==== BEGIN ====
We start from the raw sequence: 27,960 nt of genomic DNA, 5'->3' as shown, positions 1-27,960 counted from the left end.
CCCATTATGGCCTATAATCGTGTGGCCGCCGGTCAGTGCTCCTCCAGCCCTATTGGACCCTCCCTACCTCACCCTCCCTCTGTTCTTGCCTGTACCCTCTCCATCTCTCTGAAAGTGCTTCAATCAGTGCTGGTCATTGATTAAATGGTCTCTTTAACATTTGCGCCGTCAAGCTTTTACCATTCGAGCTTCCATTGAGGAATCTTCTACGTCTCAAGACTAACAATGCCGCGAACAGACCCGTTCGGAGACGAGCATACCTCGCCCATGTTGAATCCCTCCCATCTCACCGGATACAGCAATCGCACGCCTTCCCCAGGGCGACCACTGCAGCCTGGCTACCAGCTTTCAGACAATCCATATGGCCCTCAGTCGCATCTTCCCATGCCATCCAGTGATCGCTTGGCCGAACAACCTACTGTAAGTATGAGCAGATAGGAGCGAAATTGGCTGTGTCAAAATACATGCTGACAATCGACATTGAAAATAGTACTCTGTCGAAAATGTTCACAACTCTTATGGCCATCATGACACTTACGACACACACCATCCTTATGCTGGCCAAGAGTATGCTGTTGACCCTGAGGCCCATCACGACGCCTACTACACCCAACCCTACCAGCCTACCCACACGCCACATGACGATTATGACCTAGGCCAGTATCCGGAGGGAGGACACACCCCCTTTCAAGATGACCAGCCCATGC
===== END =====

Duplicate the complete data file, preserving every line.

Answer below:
We start from the raw sequence: 27,960 nt of genomic DNA, 5'->3' as shown, positions 1-27,960 counted from the left end.
CCCATTATGGCCTATAATCGTGTGGCCGCCGGTCAGTGCTCCTCCAGCCCTATTGGACCCTCCCTACCTCACCCTCCCTCTGTTCTTGCCTGTACCCTCTCCATCTCTCTGAAAGTGCTTCAATCAGTGCTGGTCATTGATTAAATGGTCTCTTTAACATTTGCGCCGTCAAGCTTTTACCATTCGAGCTTCCATTGAGGAATCTTCTACGTCTCAAGACTAACAATGCCGCGAACAGACCCGTTCGGAGACGAGCATACCTCGCCCATGTTGAATCCCTCCCATCTCACCGGATACAGCAATCGCACGCCTTCCCCAGGGCGACCACTGCAGCCTGGCTACCAGCTTTCAGACAATCCATATGGCCCTCAGTCGCATCTTCCCATGCCATCCAGTGATCGCTTGGCCGAACAACCTACTGTAAGTATGAGCAGATAGGAGCGAAATTGGCTGTGTCAAAATACATGCTGACAATCGACATTGAAAATAGTACTCTGTCGAAAATGTTCACAACTCTTATGGCCATCATGACACTTACGACACACACCATCCTTATGCTGGCCAAGAGTATGCTGTTGACCCTGAGGCCCATCACGACGCCTACTACACCCAACCCTACCAGCCTACCCACACGCCACATGACGATTATGACCTAGGCCAGTATCCGGAGGGAGGACACACCCCCTTTCAAGATGACCAGCCCATGC